The Flora of Australia is a marvellous thing.
This statement is true in two ways. The plant life of Australia is marvellous, and so is the Flora of Australia, a mammoth project to name and document all of Australia's plants. Originally begun as a print work in 60 volumes, the Flora of Australia is now online, and is growing rapidly. It currently includes around 15 000 of the estimated 25 000 species of flowering plants in Australia.
Among the species to be published recently in the Flora of Australia are the three species of a remarkable Western Australian genus, Alexgeorgea.
Named after eminent botanist and founding Executive Editor of the Flora of Australia Alex George, most visitors to Western Australia during wildflower season are unlikely to notice this remarkable plant, and are even less likely to notice its flowers.
Alexgeorgea is a member of the largely southern hemisphere family Restionaceae. Australia, particularly south-west Western Australia, is a global hotspot for this family, along with South Africa. Restiads are rush-like plants with leaves reduced to scales, and photosynthetic stems. In most species there are separate male and female plants, with pollen from the male flowers carried to the feathery stigmas of female flowers on the wind.
Most wind-pollinated plants have rather small, dull-coloured flowers, and this is true for restiads - only plants that need to attract birds or insects invest in bright colours and showy designs. But dull-looking plants can nevertheless be spectacular in their own way, and Alexgeorgea is an example, because, despite being wind-pollinated, the female flowers of Alexgeorgea are borne under the ground.
The female flowers of Alexgeorgea are so odd that It took over a century to discover them and work out how the plant lived its life.
The first species in the genus was named in 1846 by the German botanist Christian Gottfried Daniel Nees von Esenbeck, who gave it the name Restio nitens. He correctly interpreted and described the male flowers, but got the females completely wrong. A type of smut fungus frequently invades male flowers of this species, causing them to swell and grow abnormally. To von Esenbeck, these fungus-galled male flowers looked like female flowers with nuts, and he described them as such. For the next hundred years, smut-infected male plants were thought to be females, and no-one looked more closely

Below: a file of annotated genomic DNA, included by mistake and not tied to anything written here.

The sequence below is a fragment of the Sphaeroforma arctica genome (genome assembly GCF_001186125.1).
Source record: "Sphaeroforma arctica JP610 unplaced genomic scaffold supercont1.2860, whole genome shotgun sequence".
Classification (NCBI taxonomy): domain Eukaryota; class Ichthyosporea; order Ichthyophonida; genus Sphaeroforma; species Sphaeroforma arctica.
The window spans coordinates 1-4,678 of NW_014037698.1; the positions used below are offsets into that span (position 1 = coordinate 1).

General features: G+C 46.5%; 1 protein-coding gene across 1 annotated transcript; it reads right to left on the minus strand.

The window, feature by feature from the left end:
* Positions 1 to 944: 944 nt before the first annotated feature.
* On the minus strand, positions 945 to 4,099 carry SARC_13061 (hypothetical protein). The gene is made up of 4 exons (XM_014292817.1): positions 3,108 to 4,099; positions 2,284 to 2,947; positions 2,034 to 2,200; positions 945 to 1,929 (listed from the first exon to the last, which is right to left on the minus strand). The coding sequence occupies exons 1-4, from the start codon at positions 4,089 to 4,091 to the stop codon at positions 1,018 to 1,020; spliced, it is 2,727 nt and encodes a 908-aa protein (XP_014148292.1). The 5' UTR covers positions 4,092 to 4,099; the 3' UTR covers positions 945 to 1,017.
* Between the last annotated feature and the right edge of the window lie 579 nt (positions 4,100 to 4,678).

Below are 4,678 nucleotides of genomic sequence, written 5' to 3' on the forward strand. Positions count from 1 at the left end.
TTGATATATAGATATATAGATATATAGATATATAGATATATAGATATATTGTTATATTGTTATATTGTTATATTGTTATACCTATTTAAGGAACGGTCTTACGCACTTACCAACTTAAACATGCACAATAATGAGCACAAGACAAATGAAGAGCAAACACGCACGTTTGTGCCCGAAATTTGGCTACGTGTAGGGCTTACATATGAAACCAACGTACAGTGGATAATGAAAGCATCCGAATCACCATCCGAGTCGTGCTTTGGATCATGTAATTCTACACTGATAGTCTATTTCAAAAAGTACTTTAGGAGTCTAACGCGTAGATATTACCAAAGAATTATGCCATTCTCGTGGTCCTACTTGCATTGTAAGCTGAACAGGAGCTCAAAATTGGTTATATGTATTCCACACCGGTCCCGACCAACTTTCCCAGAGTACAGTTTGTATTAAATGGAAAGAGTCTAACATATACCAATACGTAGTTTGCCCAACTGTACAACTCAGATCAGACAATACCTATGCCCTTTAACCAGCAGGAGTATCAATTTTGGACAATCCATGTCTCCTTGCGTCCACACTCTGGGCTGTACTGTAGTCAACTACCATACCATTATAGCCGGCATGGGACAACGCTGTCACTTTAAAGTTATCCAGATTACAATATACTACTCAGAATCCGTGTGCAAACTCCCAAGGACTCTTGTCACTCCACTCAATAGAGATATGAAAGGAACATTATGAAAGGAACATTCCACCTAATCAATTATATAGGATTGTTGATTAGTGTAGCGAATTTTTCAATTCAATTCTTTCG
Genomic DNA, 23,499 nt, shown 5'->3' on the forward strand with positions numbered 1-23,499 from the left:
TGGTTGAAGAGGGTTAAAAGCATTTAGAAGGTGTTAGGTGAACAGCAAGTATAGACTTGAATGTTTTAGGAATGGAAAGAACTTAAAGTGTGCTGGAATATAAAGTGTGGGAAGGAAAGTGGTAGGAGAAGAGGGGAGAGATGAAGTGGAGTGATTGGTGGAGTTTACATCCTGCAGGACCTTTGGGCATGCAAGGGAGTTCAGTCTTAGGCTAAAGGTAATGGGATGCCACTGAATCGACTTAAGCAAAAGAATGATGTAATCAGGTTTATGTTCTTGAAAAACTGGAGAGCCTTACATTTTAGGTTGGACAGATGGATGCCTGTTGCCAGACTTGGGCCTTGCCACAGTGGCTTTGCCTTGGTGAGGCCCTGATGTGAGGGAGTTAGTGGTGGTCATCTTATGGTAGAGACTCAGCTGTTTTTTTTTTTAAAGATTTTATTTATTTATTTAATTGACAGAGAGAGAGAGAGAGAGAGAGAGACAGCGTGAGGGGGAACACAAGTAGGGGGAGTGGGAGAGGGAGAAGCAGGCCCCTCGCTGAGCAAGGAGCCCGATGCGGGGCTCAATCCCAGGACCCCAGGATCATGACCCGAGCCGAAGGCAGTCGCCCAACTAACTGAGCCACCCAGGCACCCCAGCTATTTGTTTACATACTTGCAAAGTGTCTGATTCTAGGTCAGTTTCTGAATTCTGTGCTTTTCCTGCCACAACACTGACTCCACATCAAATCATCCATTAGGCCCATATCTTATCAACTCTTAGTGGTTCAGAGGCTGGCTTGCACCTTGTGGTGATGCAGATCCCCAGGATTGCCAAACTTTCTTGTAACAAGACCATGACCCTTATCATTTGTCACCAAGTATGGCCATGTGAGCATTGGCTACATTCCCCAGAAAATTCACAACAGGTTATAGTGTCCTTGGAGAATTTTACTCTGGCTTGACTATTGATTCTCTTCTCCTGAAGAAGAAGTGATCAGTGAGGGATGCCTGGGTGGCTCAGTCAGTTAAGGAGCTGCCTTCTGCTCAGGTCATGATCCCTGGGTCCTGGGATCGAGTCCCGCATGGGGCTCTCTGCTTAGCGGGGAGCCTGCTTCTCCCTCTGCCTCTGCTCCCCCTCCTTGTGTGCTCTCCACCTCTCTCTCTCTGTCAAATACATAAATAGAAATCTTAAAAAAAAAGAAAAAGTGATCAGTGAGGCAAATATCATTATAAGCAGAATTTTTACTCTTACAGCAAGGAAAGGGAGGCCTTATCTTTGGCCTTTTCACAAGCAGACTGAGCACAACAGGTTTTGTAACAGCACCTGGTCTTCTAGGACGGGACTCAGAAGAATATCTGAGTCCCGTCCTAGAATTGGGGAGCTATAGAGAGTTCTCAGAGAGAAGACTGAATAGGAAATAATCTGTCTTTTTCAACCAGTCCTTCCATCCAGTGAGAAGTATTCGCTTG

It was only in 1974 that Sherwin Carlquist, a Californian botanist on a visit to Western Australia, discovered the first females and named Alexgeorgea as a new, unique genus.
All other species of Restionaceae have female flowers on aerial stems, but in Alexgeorgea the female flowers are produced on short underground rhizomes. At flowering time, usually at the first rains of autumn, a long, slender, delicate, 3-branched style emerges briefly from the underground flower into the air to collect pollen, then withers. The fruit, a nut about 1 cm long (the largest in its family), later develops underground if the flower is successfully pollinated.
Plants spread clonally by long slender rhizomes, eventually forming very large patches, so the fruits are distributed by this growth, and possibly by animals burrowing in the sandy soil. Keeping your fruits underground would also serve to protect them from fire, and possibly other hazards such as grazing predators. It's also a great way to hide, for a hundred years or more, from the keen eyes of botanists.
In the Flora of Australia, the description of Alexgeorgea and its three species link to nomenclatural data, specimen records, distribution maps, images, descriptions and other information.
One species of Alexgeorgea, A. nitens, is very common in remnant Banksia woodlands in the suburbs of Perth If you live in or visit Western Australia in autumn, perhaps you can use the Flora of Australia to track it down, and become one of only a handful of people who have ever seen Alexgeorgea doing its thing.
Thanks to Restionaceae taxonomist Barbara Briggs from the National Herbarium of New South Wales for preparing this story.